Bear Advocates Speak Up as 399 Dens Up
Numerous wildlife advocates attended a Teton County Planning Commission meeting Monday to testify in favor of imposing stricter land development standards in an effort to reduce human-bear conflict.
“The problem is we are baiting both grizzlies and black bears into our neighborhoods by having unsecured trash and other food attractions, presenting a significant public safety and public nuisance issue,” said wildlife photographer Savannah Rose Burgess.
“It’s amazing to me that a human has not yet been seriously injured or even killed by a bear or other large mammal here while they protect human food sources,” said Renee Seidler of the Jackson Hole Wildlife Foundation.
Proposed amendments include prohibiting the feeding of all local wildlife, upping requirements for bear-resistant trash containers across the county, and asking for better fencing and protections around gardens, bird-feeders, livestock feed, and other areas frequented by bears.
After extensive technical difficulties, the planning commission had to continue this discussion to later in the month before approval. After that, the changes will be passed onto the Board of County Commissioners.
This discussion follows news that Grizzly 399, arguably the most famous grizzly bear in the world, is reportedly at her typical den site with her four cubs following an eventful summer and fall. The family was all over Jackson Hole in recent months, leaving their usual range in Grand Teton National Park and making stops near Josie’s Ridge, Highway 22 in Wilson, residential neighborhoods south of town, and even the streets surrounding the police station in downtown Jackson.
The 25-year-old sow and her cubs also had to be monitored and tracked by the federal government following numerous reports of the bears eating livestock feed, trash, and other human-produced food—and wildlife managers will once again be dealing with the situation when the family emerges this spring. The mama bear’s location in a remote area of the Tetons was confirmed by the U.S. Fish and Wildlife Service.
TCSD Settles Sexual Assault Case
A $270,000 dollar settlement will be paid to a former Teton County student who alleged the local school district ignored and disregarded her reports of being sexually assaulted back in 2017, according to the Casper Star Tribune. A lawsuit filed last year claims the now-former student, who has not been publically identified, was discriminated against by school staff, administrators, and other students after she accused a classmate of raping her. The case has now been closed following the settlement, but prosecuting attorneys said this doesn’t erase the extreme trauma their client endured when she was just 14 years old.
New Resort Approved in Bondurant
Sublette County Commissioners reached a landmark decision recently allowing a local billionaire to develop his ranch adjacent to the Hoback River in Bondurant. TD Ameritrade founder and bison rancher Joe Ricketts wants to build an exclusive, 56-acre retreat with 64 rooms and several cabins, arguing it’s the only way for his land to yield wealth across several generations. Local residents, the county’s planning and zoning boards, and a minority of commissioners all argued this development would have negative impacts on wildlife, local housing, and the rural character of Bondurant. But a majority still chose by one vote to approve Rickett’s request, according to the nonprofit publication WyoFile.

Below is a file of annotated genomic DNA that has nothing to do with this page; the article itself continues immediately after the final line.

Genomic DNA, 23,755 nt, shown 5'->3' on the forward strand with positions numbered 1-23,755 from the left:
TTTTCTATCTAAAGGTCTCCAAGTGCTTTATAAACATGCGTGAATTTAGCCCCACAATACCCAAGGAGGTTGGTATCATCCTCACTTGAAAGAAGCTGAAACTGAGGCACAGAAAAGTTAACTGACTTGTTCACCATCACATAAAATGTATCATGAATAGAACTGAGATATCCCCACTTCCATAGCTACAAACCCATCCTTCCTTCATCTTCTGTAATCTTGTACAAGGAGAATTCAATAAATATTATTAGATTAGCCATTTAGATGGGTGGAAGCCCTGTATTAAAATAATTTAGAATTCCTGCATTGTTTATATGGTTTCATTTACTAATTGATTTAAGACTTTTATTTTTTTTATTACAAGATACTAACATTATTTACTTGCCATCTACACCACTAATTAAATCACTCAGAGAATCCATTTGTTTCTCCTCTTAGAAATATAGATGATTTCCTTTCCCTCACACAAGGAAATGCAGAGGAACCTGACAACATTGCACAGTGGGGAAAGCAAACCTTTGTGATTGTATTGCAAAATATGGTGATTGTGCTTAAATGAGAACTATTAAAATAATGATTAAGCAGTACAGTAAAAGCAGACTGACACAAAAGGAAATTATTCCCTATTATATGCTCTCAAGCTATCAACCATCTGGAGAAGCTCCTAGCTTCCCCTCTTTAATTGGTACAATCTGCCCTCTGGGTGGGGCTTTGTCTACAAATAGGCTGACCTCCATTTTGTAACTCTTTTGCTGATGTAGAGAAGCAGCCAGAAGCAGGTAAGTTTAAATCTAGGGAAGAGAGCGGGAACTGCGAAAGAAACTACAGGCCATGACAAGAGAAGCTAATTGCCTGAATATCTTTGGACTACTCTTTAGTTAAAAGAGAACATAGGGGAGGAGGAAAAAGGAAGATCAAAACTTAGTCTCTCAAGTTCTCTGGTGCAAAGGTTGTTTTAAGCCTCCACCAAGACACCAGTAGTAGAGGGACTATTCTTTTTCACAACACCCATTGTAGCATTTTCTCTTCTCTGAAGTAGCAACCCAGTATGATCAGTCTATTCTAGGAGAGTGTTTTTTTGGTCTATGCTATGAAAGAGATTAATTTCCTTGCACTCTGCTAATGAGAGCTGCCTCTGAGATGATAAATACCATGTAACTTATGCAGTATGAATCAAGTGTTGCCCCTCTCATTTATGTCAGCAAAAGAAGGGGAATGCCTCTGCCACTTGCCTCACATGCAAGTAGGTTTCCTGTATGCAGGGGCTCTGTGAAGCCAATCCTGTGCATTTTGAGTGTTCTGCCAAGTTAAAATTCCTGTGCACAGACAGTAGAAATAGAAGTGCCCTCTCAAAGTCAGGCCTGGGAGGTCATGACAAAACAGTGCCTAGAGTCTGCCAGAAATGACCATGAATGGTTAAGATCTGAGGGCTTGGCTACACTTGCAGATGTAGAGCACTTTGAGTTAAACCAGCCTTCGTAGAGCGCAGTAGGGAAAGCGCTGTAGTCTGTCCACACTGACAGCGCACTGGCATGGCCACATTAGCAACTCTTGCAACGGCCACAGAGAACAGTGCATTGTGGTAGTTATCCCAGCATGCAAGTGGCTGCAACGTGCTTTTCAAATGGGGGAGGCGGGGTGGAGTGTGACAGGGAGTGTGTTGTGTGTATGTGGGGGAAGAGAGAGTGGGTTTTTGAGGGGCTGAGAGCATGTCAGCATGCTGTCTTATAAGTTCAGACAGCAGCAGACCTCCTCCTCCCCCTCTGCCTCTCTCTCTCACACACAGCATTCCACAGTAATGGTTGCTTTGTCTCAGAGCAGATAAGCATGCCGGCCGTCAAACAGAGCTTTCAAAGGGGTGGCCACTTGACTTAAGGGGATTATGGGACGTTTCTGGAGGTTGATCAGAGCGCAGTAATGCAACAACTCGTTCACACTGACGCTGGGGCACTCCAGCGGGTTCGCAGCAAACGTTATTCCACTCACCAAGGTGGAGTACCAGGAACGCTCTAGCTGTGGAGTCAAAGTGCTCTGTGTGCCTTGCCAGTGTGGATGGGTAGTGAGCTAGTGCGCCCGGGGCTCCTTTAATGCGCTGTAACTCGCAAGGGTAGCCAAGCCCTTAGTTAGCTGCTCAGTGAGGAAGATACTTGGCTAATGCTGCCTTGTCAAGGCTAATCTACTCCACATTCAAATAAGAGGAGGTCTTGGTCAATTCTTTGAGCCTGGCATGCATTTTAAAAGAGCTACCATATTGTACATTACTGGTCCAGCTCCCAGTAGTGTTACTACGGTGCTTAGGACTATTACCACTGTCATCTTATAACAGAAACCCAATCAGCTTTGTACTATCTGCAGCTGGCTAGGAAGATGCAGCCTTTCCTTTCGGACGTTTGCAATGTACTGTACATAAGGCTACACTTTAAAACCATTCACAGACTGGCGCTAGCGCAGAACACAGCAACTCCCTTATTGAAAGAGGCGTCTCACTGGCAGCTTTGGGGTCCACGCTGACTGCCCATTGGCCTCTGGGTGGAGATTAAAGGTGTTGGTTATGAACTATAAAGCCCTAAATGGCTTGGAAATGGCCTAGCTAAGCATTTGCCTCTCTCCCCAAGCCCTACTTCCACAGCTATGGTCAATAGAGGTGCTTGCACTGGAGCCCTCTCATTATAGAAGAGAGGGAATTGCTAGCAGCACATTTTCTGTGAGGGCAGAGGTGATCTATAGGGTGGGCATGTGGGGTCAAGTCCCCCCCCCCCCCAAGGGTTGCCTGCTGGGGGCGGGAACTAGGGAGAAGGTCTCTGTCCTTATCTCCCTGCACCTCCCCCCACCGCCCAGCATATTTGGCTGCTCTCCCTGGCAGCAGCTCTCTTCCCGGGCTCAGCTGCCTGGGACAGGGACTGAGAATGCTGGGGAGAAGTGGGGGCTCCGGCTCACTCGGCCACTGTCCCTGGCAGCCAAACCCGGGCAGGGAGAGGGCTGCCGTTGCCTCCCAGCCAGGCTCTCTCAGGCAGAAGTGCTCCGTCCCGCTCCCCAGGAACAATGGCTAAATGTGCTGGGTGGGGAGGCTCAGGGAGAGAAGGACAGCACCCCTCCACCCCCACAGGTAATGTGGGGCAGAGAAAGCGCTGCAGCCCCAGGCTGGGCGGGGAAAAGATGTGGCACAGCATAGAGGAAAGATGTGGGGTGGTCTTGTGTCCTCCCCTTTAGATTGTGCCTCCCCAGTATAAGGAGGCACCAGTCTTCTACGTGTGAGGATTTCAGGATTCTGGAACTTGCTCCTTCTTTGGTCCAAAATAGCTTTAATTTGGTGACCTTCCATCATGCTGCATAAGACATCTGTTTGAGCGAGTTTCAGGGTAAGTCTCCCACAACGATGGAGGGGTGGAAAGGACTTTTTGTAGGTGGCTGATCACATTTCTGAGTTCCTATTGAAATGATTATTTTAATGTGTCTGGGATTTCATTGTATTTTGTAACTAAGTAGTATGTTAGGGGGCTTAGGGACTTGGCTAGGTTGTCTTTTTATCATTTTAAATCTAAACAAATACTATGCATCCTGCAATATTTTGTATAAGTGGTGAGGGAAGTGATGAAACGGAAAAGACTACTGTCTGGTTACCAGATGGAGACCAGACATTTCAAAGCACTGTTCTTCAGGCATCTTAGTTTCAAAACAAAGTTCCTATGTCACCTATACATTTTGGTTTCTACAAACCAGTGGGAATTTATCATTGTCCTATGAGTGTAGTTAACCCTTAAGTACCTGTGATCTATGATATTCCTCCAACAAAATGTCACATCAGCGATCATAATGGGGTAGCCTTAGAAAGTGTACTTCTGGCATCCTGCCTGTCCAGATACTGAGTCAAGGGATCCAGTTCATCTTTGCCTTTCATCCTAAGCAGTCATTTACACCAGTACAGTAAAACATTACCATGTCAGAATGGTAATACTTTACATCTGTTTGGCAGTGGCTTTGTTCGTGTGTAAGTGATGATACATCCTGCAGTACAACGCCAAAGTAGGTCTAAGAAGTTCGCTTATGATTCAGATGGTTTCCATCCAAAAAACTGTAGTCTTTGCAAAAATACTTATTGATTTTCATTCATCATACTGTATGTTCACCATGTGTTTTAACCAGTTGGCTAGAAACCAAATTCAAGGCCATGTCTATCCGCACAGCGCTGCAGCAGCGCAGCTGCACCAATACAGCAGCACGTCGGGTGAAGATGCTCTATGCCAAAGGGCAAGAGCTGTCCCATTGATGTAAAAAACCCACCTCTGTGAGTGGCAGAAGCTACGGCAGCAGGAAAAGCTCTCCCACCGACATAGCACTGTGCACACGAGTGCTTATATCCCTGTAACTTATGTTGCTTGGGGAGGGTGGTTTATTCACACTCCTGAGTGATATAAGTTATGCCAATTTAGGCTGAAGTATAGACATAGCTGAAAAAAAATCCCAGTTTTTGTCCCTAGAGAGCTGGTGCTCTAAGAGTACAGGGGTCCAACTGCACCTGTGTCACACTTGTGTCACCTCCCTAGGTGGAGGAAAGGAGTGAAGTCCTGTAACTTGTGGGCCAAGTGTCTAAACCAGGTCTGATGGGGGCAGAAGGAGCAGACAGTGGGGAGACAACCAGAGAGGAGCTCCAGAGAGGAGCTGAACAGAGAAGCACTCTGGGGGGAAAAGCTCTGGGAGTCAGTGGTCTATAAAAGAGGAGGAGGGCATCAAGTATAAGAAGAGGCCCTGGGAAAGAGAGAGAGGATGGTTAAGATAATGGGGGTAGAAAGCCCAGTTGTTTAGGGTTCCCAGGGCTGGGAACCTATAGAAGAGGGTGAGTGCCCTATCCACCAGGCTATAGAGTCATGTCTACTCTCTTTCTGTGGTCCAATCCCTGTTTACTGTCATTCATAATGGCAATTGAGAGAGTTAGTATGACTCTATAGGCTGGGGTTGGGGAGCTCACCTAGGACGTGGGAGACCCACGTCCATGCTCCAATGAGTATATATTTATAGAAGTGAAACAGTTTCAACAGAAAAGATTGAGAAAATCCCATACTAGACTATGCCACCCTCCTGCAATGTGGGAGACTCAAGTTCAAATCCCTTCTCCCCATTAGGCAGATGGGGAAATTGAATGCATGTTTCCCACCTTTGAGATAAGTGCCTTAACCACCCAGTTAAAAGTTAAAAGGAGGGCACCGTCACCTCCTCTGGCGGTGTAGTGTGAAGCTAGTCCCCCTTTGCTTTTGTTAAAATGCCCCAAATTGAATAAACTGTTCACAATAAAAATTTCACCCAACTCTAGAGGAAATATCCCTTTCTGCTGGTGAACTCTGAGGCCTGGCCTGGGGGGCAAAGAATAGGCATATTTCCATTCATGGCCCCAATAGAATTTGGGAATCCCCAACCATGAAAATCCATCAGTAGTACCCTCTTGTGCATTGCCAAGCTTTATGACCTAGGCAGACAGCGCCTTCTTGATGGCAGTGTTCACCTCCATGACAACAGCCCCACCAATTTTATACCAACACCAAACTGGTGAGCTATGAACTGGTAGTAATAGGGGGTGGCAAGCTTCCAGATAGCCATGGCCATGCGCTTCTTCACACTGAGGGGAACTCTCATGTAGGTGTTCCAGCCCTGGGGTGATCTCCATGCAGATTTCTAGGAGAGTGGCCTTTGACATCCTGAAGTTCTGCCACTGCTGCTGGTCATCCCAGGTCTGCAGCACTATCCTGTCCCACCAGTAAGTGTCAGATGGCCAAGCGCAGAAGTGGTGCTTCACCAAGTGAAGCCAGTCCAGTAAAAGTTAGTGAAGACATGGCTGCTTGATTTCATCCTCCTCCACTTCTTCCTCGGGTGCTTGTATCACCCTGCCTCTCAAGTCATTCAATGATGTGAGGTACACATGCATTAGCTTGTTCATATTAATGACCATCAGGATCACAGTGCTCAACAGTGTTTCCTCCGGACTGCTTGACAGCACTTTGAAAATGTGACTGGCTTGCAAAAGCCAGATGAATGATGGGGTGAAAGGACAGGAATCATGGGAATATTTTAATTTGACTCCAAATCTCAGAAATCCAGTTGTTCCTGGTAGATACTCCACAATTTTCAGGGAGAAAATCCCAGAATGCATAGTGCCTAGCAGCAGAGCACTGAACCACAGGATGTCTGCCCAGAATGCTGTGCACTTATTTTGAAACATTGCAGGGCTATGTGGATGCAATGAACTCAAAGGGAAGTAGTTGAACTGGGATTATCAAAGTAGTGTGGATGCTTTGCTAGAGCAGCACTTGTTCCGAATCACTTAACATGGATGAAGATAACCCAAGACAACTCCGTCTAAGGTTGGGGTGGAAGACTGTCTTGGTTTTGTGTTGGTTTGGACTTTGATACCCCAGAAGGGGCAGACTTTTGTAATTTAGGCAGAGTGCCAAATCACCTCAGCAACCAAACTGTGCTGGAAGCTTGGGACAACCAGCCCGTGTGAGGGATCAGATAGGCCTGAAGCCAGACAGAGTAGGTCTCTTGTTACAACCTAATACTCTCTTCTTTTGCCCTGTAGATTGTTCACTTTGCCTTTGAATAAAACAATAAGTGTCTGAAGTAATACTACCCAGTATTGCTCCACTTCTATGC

Idaho Ranchers Meet to Discuss Meat
An Eastern Idaho rancher is trying to bring greater meat processing capacity to the region. The beef, poultry, and mutton industries are growing in Teton and Madison counties in the Gem State. But actually turning those animals into food on the dinner table? That’s increasingly becoming a challenge for folks. Food systems educator for the University of Idaho Jennifer Werlin said during a local food and farm coalition meeting last week that nobody would bat an eyelash if a new facility came online tomorrow.
“I don’t think that is going to be any sort of competition,” Werlin said. “There’s more demand than there’s actually, like, facilities and infrastructure at this point. We just need more. We need more of it. People are driving hours and hours just to process their animals.”
To make matters worse, the main U.S. Department of Agriculture facility in Rigby, Idaho, that usually handles local, independent ranchers was recently bought out by Smith’s. The rancher interested in bringing a new facility to the region is currently scouting locations in Eastern Idaho and gauging community interests on both sides of the state line as she figures out capacity, scheduling, and permitting with the USDA.
Cancer Coalition Seeks Information
The Wyoming Cancer Coalition is asking the state’s cancer survivors to participate in a survey about patient needs both during and after treatment. The goal of the survey is to better serve state residents affected by cancer in the future. Adults aged 18 and older who have received a cancer diagnosis in the past six years are specifically encouraged to give their feedback. A link to the 10-15-minute-long survey is available at wyomingcancercoalition.org.